In 5-6 years a particularly mendacious, even ‘slimy’ form of Cameroonian Toryism has constructed a Little England for itself out of a Great Britain, making a a land where Tories of varying sizes and shades of extreme (from The Royal family all the way through to Nick Griffin) either run, would run, or will run (in addition to the government) all schools, all health and welfare, prison and judicial services, all new mayoralties and police commissions etc.
Meanwhile any ‘opposition’ (an essential part of any modern democracy) will apparently be employed to polish shoes, iron suits, drive carriages and variously wait-upon the entitled and empowered – who are, after all, the really and truly ‘British, English, ‘decent’, patriots’ etc. simply regaining (“taking back”) their natural place and position, following, what for them has been a barbaric age of bungled socialisms and repugnant multiculturalism, feminism, liberalism etc. etc.
Sometimes, watching Pil & Galia Kolletiv you feel their clunkily crafted nihilism open up a new layer of hopelessness beneath your feet, only to discover there a brief glimmer of a different kind of hope, even a kind of wicked, Nietzschean joy derived from the sheer miserable drama, the truly abyssal nature of our political predicament.
Where there is chaos, it seems, there is (strangely) hope, but where there is illusion and delusion i.e. any kind of simplistic and superficial belief or spectacle that fools you into believing that things are NOT as bad as they ACTUALLY are, there, then, there is NO hope at all, there, then you are doomed, doomed! – Terminal!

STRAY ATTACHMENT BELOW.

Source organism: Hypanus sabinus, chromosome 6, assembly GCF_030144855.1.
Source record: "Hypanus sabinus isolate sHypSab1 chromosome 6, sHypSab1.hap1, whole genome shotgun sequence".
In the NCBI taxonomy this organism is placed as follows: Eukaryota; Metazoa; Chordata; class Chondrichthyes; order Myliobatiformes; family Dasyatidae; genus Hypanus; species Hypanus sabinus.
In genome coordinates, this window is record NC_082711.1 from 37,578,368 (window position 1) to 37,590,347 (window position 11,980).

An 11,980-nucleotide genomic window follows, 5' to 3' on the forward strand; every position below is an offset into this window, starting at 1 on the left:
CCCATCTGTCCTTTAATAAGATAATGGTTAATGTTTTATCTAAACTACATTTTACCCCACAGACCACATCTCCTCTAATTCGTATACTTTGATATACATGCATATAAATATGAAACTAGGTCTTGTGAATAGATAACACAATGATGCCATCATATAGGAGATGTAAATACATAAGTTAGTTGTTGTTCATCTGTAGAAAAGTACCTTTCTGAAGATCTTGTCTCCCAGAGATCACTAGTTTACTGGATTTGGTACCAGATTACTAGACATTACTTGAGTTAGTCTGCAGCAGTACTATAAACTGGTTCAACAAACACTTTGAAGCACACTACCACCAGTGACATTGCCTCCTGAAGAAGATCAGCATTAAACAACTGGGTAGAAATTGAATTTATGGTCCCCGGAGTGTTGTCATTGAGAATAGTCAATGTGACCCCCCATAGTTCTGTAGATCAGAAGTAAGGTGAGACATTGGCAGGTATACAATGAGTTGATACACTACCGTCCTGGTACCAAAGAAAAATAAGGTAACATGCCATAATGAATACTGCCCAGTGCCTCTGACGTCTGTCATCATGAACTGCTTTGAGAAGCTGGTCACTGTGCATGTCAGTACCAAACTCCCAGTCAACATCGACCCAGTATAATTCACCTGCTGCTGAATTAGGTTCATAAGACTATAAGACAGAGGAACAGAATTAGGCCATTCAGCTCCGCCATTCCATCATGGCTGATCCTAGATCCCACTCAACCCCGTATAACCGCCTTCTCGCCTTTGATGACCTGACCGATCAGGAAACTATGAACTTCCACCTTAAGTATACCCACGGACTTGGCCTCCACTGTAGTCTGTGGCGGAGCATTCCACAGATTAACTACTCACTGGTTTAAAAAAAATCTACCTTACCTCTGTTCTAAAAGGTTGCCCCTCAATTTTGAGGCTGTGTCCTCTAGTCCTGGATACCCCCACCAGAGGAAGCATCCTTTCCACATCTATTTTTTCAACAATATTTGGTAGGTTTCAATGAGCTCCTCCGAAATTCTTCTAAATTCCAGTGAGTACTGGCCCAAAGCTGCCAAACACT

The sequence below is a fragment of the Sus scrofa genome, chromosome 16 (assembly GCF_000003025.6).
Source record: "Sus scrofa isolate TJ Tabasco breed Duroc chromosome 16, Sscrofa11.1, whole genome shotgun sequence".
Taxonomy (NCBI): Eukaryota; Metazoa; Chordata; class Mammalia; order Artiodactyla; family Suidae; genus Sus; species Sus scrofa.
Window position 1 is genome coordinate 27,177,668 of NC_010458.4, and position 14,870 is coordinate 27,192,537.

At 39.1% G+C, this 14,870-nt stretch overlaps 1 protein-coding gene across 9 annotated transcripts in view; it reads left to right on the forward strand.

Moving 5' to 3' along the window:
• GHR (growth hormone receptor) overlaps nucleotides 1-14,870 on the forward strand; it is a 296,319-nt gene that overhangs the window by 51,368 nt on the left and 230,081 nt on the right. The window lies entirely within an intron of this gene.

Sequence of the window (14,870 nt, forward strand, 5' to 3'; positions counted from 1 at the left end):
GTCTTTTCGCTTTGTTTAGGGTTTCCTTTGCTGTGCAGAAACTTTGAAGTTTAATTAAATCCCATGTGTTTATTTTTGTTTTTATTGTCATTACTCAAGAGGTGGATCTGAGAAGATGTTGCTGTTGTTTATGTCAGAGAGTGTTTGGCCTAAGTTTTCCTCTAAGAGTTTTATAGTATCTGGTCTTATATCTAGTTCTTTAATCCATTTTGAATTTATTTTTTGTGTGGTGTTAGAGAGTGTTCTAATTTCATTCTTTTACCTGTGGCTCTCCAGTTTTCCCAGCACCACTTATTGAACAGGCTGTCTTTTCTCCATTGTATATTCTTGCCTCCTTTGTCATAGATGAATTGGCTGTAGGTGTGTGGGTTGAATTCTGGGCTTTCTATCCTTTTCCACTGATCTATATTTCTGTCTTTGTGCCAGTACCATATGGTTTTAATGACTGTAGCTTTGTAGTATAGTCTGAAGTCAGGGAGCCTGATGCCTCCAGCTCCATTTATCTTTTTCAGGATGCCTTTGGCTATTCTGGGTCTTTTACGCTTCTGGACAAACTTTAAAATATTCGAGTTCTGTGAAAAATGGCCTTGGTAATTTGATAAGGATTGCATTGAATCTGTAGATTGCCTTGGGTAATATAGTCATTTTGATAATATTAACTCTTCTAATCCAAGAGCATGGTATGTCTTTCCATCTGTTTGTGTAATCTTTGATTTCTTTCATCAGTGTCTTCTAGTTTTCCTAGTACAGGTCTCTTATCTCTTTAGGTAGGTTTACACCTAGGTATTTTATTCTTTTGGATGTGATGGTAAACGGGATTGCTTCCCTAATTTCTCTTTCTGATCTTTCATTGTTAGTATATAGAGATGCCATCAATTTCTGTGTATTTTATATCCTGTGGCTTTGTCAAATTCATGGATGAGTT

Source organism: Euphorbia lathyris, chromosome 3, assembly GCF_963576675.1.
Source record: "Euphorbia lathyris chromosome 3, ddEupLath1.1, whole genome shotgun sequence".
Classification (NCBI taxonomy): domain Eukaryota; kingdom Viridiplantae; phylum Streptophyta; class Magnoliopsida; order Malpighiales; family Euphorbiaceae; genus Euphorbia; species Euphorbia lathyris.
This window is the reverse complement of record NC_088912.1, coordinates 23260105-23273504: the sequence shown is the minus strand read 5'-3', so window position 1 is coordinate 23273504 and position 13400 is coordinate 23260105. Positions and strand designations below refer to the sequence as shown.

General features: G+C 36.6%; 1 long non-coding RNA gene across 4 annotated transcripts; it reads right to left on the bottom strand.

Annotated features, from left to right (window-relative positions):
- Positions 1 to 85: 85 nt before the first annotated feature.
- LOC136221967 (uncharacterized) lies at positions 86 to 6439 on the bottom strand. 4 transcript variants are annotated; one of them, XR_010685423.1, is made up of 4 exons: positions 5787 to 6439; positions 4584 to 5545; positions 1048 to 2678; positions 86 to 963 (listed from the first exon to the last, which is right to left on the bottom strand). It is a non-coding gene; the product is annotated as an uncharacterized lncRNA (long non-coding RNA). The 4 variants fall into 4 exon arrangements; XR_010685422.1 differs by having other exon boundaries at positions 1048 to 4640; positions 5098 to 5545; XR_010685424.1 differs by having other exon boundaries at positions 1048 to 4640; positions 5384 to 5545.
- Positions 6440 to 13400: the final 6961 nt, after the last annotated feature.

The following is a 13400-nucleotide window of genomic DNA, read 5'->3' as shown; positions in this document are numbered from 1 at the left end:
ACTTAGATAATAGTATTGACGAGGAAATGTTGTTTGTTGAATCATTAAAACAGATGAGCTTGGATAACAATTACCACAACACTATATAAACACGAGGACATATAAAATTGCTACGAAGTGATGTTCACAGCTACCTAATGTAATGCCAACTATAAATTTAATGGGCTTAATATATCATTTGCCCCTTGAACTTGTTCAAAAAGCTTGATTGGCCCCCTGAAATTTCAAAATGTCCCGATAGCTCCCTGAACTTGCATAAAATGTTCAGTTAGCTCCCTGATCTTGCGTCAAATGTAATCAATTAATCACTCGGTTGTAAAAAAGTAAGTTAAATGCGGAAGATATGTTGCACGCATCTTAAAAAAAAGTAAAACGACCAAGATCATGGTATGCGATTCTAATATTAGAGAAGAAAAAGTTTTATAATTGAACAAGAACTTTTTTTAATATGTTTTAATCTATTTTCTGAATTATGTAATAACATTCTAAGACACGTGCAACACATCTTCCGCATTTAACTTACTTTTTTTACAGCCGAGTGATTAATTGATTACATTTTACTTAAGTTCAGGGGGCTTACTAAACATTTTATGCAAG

On this evening it feels more than ever as though Britain has recently sleepwalked into a 21st century variant of fascism, a political nadir that everyone could see coming but which, when it arrived was nevertheless an unavoidable, nauseating shock, a real kick in the guts and a distortion of modern democracy.
All our lives we have been vigilant, manning the anti-fascist watchtowers, whether as thinkers, artists, politicians, teachers and writers, or simply as ‘politically correct’ monitors of our own behaviour, morals and language. We have cried out “WOLF!” numerous times only to find that fascism does not arrive as an identifiable or singular figure or form, nor by dramatically banging down our door (unless of course you are receiving a dawn visit from ‘Immigration Control’ this week), rather it seeps up from the earth like a foul gas, it is immanent, arriving via cupcakes at a Cheltenham fair as much as at an EU Referendum husting – until one day it simply surrounds you, even pervades you.